Facebook hopes its 2.6 billion users will shop on its platform as it unveiled a service that puts it in direct competition with Amazon and eBay.
“Facebook Shops” will allow merchants to create digital storefronts on Facebook or Instagram, the company said Tuesday, adding it would benefit from collecting valuable data about what shoppers want.
Users can browse products, message companies to arrange purchases, and in some cases purchase directly through a recently introduced online payment feature.
Facebook CEO Mark Zuckerberg said in an interview with the FT that he had accelerated plans for Shops to take advantage of the online shopping boom during the coronavirus crisis.
He added that the social media giant could use the data to improve its advertising service and charge more for it.
“If you browse a store in our app or if you buy something, we’ll see that and hopefully we can use that to show you better recommendations for other things you might find interesting in the future,” he says. said.
Stores help businesses “complete the conversion and transaction” [of a sale] more often with less drop-off,” he added. This, in turn, will translate into higher bids for ads.
In the US, where Facebook has rolled out a checkout service from Instagram, the company will also collect a small fee to cover credit card processing costs and fraud checking.
The venture, which is Facebook’s most important e-commerce move to date, poses a challenge to Amazon because of the sheer number of users Facebook can channel to storefronts.
It could also end up being a challenge for food delivery platforms like Grubhub. Zuckerberg suggested that in the longer term it would be “good” to host restaurant and food delivery services.
However, the Facebook founder said he wasn’t trying to replicate Amazon’s “end-to-end experience” but would instead work with existing e-commerce services such as Shopify, which helps small businesses create online stores and provides analysis and payments. Zuckerberg added that Facebook would also integrate with shipping and logistics services.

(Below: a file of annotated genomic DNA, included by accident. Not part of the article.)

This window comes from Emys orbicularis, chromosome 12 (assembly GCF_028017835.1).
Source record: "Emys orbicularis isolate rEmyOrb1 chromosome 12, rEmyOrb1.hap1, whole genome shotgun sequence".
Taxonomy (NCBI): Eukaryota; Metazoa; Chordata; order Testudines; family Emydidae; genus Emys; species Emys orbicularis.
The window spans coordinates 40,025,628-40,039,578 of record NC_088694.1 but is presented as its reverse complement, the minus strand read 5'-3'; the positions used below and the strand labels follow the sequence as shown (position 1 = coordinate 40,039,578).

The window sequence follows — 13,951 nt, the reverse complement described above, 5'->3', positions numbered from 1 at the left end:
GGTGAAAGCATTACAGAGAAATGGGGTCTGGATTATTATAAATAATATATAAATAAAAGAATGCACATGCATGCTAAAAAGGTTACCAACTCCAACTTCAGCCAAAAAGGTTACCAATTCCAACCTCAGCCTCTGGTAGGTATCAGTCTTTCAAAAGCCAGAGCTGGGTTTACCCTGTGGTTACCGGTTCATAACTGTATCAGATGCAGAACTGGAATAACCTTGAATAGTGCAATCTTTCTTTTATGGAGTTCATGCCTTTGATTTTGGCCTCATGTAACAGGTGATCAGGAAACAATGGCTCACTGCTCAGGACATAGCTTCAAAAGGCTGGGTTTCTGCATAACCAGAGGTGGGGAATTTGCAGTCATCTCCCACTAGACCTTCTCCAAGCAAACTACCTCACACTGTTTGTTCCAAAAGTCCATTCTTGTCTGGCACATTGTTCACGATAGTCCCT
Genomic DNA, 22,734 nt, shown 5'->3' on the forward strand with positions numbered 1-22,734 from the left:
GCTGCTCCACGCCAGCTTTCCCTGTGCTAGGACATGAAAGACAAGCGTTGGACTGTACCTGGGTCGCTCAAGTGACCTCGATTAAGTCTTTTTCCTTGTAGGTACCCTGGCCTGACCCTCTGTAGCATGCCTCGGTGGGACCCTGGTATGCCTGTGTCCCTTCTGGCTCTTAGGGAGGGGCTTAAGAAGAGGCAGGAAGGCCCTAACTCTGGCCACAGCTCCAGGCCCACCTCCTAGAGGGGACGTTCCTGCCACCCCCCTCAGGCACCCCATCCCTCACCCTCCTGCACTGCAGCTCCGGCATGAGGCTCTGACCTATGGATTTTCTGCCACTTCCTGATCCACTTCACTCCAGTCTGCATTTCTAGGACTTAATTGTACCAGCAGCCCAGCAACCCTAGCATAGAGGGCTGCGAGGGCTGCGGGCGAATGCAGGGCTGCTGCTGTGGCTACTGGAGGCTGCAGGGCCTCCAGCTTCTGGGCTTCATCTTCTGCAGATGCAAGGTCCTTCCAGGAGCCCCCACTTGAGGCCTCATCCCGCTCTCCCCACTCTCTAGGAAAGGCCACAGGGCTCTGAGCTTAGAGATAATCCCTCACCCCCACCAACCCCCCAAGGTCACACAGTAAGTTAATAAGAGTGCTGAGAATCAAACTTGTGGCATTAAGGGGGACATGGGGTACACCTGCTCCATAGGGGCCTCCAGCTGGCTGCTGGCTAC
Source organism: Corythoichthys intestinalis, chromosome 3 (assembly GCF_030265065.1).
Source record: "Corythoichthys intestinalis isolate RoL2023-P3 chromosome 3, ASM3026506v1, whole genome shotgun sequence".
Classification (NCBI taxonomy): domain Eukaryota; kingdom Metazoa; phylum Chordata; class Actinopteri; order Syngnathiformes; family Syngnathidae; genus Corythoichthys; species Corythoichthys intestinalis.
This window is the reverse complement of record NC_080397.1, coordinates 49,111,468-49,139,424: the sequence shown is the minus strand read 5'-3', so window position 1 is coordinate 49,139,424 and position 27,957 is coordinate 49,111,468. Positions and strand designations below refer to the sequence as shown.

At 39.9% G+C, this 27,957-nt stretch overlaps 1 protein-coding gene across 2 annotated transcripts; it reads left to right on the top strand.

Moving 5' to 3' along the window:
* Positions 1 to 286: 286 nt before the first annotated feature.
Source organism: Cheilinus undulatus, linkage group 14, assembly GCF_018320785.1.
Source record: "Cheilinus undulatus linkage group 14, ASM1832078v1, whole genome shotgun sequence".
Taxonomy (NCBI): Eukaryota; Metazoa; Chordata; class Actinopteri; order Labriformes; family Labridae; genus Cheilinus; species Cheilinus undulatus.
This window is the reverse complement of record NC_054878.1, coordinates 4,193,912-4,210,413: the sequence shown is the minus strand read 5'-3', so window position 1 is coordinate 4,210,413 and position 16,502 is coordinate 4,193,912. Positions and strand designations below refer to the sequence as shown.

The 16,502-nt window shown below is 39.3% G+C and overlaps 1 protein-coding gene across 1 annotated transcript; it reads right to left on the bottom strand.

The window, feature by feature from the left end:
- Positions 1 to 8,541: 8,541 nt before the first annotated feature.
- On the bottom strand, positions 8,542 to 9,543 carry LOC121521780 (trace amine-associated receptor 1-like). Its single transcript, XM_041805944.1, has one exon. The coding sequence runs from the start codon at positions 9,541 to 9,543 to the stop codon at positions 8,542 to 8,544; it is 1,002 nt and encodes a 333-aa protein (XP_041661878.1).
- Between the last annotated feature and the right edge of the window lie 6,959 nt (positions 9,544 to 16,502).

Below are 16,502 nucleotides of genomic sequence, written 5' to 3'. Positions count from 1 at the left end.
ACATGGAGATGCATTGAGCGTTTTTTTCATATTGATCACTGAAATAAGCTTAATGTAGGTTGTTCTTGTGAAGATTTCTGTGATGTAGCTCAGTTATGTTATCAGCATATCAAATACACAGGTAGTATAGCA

“Why did it take so long?” said Rich Greenfield, partner at consultancy LightShed Partners, of Tuesday’s announcement. “It seems very clear that the next step, especially when advertising is under pressure, is how are you going to capitalize on the e-commerce boom that is benefiting companies like Amazon?”
“People don’t want to go to third-party websites or go to the checkout; they want to buy with one click. They want it simple, easy,” he added.
While the move signals Facebook’s bid for dominance in markets outside of social networks, the social element of the platform will set it apart, said Debra Aho Williamson, an analyst at eMarketer.
“It’s about tapping into the connections that are formed between consumers and businesses in a social sense — that’s not really something that’s done on Amazon or Google [Shopping],” she said.
Facebook Shops uses the messaging capabilities of Facebook: users can contact companies directly via WhatsApp, Messenger or Instagram to, for example, ask questions or track deliveries. It will also have tools for creating and tracking loyalty programs.
Zuckerberg said Facebook would target the rollout in developed regions like the US and Western Europe, where the company had the resources to properly vet sellers, while rivals like Amazon battle counterfeits.
“In countries that don’t have that much infrastructure, that’s one of the challenges [preventing] the full launch of this,” he said. In the longer term, he said he envisioned a system where sellers had reputation scores and star ratings.
Analysts have speculated that Facebook has long-term ambitions to emulate so-called “super-apps” like WeChat that allow users to message, buy products and send money on one platform.
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